The eclipse is under six months away, the hotels are filled up (well, most of them are) and now it is going to be tricky to find a place. Here are a couple tips.

Look to the biggest cities
There are several very large cities along the path with sections inside the path. See the maps for details - Kansas City, St Louis, Nashville, Columbia, Charleston. Many of these cities will have vacancies open up as the eclipse gets closer and reservations are cancelled. You see, it is not uncommon for eclipse chasers to reserve several hotels for the same night along the path and then cancel out due to favorable weather or offers from other locations.

Ask about long lost relatives
Do you know people along the eclipse path. Take a closer look at that map and see if maybe a distant cousin or uncle may live in or near the zone of totality. Maybe they know of a place to stay or will allow you to couch surf their place (spend the night). The nearer to the path of totality the better since you don't want to get caught up in traffic jams on eclipse morning.

Think again about random camping
Camping sites are going amongst the most difficult to find. Even reserved sites could encounter problems so have a back up plan of a place to stay. Those with camping vehicles may have more options since large parking lot areas can be used with the permission of the owner. That said, I know there are several already taking reservations and charging for the option.

Good luck! Hope to see you under the shadow!

Wednesday, 18 January 2017

Eclipse Non-Experts Rant

Recently, NASA put out a web page series about the upcoming August 2017 eclipse of the Sun. (see https://eclipse2017.nasa.gov) For the most part, it is a well done target for social media and news agencies however it has been noted by several eclipse experts that they made some errors. These errors are not critical to enjoying the eclipse, they just look bad and make the entire work questionable. Many thanks to Xavier Jubier for pointing these out and helping to get the right information out to everyone.

I would argue that NASA's mission is not to educate the public on solar eclipses and all things astronomical. Those tasks fall to other organizations such as the International Astronomical Union (IAU) or the American Astronomical Society (AAS) and US Naval Observatory (USNO) in the case of the 2017 eclipse. NASA would do a greater service pointing readers to the web sites of these other organizations for real information instead of trying to copy-clip-paste together something flashy from multiple sources just for the sake of the news media.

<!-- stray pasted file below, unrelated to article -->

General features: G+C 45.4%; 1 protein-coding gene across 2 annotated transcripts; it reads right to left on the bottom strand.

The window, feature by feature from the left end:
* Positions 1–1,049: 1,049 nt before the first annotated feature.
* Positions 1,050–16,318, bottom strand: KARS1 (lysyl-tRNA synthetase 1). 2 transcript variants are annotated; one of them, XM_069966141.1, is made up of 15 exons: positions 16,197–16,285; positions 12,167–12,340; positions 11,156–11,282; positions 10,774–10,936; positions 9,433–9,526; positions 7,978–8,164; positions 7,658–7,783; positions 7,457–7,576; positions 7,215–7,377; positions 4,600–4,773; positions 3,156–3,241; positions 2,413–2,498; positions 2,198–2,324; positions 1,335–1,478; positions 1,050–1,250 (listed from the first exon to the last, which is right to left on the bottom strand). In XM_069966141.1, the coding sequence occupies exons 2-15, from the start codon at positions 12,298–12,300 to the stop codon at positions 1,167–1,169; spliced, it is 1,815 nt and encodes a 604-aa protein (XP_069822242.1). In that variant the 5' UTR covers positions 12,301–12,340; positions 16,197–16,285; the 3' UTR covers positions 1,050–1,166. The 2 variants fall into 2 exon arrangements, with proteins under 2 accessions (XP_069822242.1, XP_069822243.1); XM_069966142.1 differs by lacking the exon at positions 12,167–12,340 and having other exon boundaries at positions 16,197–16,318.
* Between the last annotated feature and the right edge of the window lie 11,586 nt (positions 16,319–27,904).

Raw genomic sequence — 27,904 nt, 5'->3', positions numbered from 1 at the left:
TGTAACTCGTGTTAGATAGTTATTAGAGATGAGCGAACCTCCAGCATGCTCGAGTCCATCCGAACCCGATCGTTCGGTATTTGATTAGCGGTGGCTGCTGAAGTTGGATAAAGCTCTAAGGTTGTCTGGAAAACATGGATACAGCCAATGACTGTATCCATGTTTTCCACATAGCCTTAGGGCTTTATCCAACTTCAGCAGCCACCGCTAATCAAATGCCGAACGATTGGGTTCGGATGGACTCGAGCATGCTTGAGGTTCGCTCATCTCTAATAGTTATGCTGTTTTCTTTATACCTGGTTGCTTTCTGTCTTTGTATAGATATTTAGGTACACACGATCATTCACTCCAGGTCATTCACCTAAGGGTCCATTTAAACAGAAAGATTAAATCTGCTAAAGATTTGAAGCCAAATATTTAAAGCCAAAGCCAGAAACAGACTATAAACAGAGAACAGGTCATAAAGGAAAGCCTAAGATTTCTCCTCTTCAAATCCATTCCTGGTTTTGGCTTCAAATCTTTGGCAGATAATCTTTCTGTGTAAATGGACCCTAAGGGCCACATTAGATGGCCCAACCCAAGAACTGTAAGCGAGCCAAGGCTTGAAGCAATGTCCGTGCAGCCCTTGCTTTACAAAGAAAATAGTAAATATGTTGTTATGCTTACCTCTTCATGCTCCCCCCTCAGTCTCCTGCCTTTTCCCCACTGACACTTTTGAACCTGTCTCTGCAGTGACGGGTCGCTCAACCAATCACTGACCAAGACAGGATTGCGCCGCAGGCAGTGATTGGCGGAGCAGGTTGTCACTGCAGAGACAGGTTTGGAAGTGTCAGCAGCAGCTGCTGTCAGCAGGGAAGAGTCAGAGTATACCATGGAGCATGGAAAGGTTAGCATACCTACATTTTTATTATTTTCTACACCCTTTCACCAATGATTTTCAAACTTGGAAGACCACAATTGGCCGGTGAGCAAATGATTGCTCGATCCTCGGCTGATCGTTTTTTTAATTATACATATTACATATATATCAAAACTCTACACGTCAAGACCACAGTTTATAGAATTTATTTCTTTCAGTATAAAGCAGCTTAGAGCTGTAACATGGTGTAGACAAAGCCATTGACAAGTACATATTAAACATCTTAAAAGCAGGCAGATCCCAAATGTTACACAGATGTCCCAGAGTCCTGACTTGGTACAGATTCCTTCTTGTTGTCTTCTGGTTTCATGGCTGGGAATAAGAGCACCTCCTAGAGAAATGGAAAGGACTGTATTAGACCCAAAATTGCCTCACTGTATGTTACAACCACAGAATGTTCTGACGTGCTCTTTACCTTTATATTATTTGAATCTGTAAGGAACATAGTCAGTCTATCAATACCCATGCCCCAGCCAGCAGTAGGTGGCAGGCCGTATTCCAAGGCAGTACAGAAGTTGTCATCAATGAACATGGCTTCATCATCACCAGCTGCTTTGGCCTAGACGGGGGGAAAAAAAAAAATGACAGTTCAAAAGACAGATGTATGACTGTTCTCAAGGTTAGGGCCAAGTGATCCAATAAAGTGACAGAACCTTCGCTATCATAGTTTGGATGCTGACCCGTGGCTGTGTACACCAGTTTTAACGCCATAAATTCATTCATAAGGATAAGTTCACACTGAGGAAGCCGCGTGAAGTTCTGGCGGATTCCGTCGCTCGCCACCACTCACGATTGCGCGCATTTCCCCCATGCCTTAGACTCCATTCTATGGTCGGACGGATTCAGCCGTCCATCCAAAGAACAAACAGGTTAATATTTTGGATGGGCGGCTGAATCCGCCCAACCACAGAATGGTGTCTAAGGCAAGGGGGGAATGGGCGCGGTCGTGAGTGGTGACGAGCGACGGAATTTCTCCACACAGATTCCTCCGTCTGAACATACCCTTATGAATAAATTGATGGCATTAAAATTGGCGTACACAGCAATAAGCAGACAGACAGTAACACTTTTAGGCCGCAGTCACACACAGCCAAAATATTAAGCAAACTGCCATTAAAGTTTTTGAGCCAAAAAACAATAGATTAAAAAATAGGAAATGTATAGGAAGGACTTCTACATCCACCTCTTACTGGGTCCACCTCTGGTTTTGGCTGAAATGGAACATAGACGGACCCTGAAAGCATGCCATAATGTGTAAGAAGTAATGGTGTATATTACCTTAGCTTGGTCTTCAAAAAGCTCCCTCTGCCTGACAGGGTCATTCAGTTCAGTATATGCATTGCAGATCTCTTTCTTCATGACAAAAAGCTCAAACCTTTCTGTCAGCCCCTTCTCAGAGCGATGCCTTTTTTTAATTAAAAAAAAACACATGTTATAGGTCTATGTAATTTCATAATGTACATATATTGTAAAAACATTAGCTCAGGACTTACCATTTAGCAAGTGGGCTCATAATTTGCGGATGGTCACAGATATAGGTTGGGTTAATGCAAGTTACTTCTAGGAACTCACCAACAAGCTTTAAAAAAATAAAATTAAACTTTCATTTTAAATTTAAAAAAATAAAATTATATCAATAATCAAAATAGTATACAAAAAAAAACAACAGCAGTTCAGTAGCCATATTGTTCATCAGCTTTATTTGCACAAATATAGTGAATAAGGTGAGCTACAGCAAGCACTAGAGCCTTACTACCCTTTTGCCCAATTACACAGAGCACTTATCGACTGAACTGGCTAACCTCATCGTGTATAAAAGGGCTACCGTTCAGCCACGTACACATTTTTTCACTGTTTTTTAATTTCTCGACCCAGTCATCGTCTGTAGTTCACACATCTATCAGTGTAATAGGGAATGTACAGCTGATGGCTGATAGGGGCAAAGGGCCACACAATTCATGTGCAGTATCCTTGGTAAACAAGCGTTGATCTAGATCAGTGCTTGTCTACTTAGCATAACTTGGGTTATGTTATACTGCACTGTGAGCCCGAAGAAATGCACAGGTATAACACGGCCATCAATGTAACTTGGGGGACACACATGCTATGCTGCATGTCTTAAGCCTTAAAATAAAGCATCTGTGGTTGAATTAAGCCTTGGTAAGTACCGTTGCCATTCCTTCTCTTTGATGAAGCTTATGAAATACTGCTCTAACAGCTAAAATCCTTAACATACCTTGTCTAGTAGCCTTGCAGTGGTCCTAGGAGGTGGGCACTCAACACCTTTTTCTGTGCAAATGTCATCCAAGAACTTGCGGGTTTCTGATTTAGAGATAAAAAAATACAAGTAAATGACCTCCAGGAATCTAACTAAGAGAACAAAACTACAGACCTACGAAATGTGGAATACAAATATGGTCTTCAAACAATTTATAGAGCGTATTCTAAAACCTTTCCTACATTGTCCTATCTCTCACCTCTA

* * * * *

So here are some places to visit for REAL expert information about Solar Eclipses and the specifically, the upcoming eclipse in August. These web pages are maintained by real experts and eclipse enthusiasts who want to get you the right information. The following list is by no means complete, it is just a good start.

AAS Eclipse 2017 site.

IAU Eclipse site.

EclipseWise - run by eclipse chasing expert Fred Espenak. Fred built the original eclipse web site for NASA and was not as concerned about making it flashy as in making it correct. Fred is now retired from NASA and is an extreme amateur astronomer living the dream with a nice observatory in the back yard situated out in the extremely dark sky of Arizona.

Eclipse-Maps - run by eclipse chasing expert Michael Zeiler. Michael is a cartographer who works with ESRI, a high end map making software company. Several years ago Michael decided to try his hand at eclipse tracks and ended up creating some wonderfully detailed maps. He has since started another web site dedicated to the 2017 eclipse - Great American Eclipse.

http://xjubier.free.fr/en/site_pages/Solar_Eclipses.html - run by EXTREME eclipse chasing expert Xavier Jubier. Not enough can be said about Xavier and his passion for eclipses. He has climbed mountains, smooth talked his way onto mega yachts, computed and chartered jets to chase the umbra. His maps are based on Google and have loads of details. He also has a very useful eclipse photography tool for Macintosh users.

Another expert in eclipses is Glenn Schneider at the University of Arizonia. He has been instrumental in eclipse prediction calculations and automation of cameras (so one can enjoy the eclipse and not fiddle with the camera). My own website, eclipse-chasers, contains maps, images, and lots of useful photography information. I have been chasing eclipses since 1972 and enjoy sharing the experiences.

Just as a note, the web sites I've listed above, are almost all by members of the IAU Working Group on Solar Eclipses. These pages are works of passion, we really enjoy solar eclipses and want you to have the right information. Beware of the hyper-news-copy-clip-paste style of web sites out there who live on your clicks. Just because a major news agency uses a particular resource does not mean it is a good one, dig a little deeper for the right stuff.


Friday, 13 January 2017

Price Gouging for the August 2017 Total Solar Eclipse

There will be a total solar eclipse on August 21, 2017. The thin path of the lunar shadow will cross the entire USA from Oregon to South Carolina. Lasting just over 2 minutes [maximum of 2m 41s], people are expressing interest in seeing this amazing celestial show. The American Astronomical Society, local Astronomy Clubs, and NASA have all gotten into the act of providing information and in some cases logistical support. City and small governments are preparing to host the influx of people by planning festivals and events surrounding the eclipse. There will be carnivals, concerts, fairs, and block parties at a variety of venues. Really, there are so many choices it is difficult to try and list them all. [of course, some are trying to do it - eclipse2027.org